# Difference between revisions of "Converting numbers"

Converting between numerical types in Haskell must be done explicitly. This is unlike languages (such as C or Java) which automatically cast between numerical types in certain situations.

## Converting from integers and between integer types

Integral types are ones which may only contain whole numbers and not fractions. `Int` (fixed-size machine integers) and `Integer` (arbitrary precision integers) are the two Integral types in the standard Haskell libraries.

The workhorse for converting Integral types is `fromIntegral`, which will convert any integral type into any numeric type (e.g. `Rational`, `Double`, `Int16` ...):

```fromIntegral :: (Num b, Integral a) => a -> b
```

For example, if you have an `Int` value `n`, you cannot take its square root by typing `sqrt n`, since `sqrt` may only be applied to Floating values. Instead, you must write `sqrt (fromIntegral n)` to explicitly convert `n` to a non-integral type.

## Converting to Rational

To convert something to a `Rational` type, you can use the function `toRational`:

```toRational :: (Real a) => a -> Rational
```

Values of type `Rational` represent rational numbers exactly as the ratio of two `Integer`s. Applying `toRational` to an `Integral` value `n` will produce the rational number `n % 1`; applying `toRational` to a decimal (i.e. `Fractional` or `Floating`) value will produce a rational approximation.

You can also construct `Rational` values explicitly using the `%` operator.

## Converting to Integral

This is an inherently lossy transformation since integral types cannot express non-whole numbers. Depending on how you wish to convert, you might choose one of several methods.

• `ceiling :: (RealFrac a, Integral b) => a -> b`
• `floor :: (RealFrac a, Integral b) => a -> b`
• `truncate :: (RealFrac a, Integral b) => a -> b`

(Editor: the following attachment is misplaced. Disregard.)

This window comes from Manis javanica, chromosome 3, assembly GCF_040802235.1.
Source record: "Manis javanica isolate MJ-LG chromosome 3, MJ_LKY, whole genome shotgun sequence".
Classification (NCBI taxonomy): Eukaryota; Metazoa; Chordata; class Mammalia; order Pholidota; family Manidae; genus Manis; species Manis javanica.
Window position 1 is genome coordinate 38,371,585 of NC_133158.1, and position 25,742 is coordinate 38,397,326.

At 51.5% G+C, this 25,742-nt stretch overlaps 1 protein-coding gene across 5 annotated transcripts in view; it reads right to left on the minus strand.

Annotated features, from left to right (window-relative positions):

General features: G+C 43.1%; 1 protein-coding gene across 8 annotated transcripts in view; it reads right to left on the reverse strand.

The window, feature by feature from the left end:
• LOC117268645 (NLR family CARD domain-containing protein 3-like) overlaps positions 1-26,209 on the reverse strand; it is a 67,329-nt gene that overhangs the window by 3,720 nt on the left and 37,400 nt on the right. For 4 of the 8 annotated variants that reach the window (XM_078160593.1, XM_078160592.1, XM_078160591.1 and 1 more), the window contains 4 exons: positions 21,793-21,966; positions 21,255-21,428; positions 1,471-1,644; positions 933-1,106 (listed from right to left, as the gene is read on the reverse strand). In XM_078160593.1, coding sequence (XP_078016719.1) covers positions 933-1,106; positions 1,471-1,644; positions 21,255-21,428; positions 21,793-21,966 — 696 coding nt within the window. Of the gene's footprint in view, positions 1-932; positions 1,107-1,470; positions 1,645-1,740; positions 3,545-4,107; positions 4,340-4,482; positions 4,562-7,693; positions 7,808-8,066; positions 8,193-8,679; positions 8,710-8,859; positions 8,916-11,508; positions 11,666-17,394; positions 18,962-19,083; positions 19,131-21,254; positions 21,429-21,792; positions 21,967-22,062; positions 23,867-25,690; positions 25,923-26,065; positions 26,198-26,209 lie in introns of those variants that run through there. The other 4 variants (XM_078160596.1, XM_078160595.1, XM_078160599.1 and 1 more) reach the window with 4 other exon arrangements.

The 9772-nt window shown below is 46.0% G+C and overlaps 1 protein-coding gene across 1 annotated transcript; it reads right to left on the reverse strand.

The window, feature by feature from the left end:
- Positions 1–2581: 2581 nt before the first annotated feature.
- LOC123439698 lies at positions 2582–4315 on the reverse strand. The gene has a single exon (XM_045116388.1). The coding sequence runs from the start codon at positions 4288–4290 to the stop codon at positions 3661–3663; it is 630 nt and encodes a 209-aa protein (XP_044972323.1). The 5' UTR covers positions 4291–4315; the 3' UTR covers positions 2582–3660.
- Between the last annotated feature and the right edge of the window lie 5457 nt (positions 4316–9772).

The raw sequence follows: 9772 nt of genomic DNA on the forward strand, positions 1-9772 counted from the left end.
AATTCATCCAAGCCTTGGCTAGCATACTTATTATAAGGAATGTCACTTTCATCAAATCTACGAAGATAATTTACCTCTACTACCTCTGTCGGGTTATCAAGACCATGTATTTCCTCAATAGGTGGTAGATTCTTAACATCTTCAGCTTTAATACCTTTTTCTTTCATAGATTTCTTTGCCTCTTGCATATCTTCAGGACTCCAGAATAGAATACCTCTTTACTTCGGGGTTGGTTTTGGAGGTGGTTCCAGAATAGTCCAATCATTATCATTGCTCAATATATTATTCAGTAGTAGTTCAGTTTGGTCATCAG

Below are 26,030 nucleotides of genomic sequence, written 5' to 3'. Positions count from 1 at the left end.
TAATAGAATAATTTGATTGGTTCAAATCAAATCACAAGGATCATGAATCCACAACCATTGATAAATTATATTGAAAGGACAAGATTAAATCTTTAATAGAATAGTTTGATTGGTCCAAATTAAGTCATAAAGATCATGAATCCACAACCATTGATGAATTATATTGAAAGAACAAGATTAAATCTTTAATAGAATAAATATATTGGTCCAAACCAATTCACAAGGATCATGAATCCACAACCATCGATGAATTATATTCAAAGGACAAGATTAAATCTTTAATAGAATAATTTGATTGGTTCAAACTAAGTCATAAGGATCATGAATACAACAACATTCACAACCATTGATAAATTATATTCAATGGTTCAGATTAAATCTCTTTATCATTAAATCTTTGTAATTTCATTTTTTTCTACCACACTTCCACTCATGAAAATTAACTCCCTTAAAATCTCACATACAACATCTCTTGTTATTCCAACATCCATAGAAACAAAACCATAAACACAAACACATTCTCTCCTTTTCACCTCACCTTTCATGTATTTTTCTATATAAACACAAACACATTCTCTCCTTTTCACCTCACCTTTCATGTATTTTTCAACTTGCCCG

• `round :: (RealFrac a, Integral b) => a -> b`

## Converting between float types

Say, conversion from Float to Double and back.

• `realToFrac :: (Real a, Fractional b) => a -> b`
• `fromRational . toRational :: (Real a, Fractional b) => a -> b`

## Automatic conversion

Repeatedly people ask for automatic conversion between numbers. This is usually not a good idea; for more information, refer to the thoughts about a Generic number type.

## Example

Hi, I am trying to write some functions that convert between two coordinate systems. The first coordinate system, which ill call coord1, starts in the upper left at (0, 0) and ends in the lower right at (500, 500). Coordinates in coord1 have type (Int, Int). The second coord system, which I'll call coord2, starts in the lower left at (0.0, 0.0) and ends in the upper right at (1.0, 1.0). Coords in coord2 have type (Float, Float). I was hoping someone could help me figure out how I can rewrite the two functions below so that the type checker will accept them.

``` coord1ToCoord2 :: (Int, Int) -> (Float, Float)
coord1ToCoord2 (x, y) = (x/500, (500-y)/500)

coord2ToCoord1 :: (Float, Float) -> (Int, Int)
coord2ToCoord1 (x, y) = (500/(1/x), 500 - 500/(1/y))
```

examples of what i want. i think i have the logic right :)

``` coord1ToCoord2 (0, 0) -> (0.0, 1.0)
coord1ToCoord2 (250, 250) -> (0.5, 0.5)
coord1ToCoord2 (350, 350) -> (0.7, 0.3)
coord1ToCoord2 (500, 500) -> (1.0, 0.0)

coord2ToCoord1 (0.0, 0.0) -> (0, 500)
coord2ToCoord1 (0.5, 0.5) -> (250, 250)
coord2ToCoord1 (0.7, 0.7) -> (350, 150)
coord2ToCoord1 (1.0, 1.0) -> (500, 0)
```

One of the thing that confused me was that I expected 500 to be an Int, but in fact the literals are automatically converted to a correct Num instance.

The solution here was to use fromIntegral and round :

```coord1ToCoord2 :: (Int, Int) -> (Float, Float)
coord1ToCoord2 (x, y) = (fromIntegral x/500, (500 - fromIntegral y)/500)

coord2ToCoord1 :: (Float, Float) -> (Int, Int)
coord2ToCoord1 (x, y) = (round (500 * x), round (500 - 500 * y))
```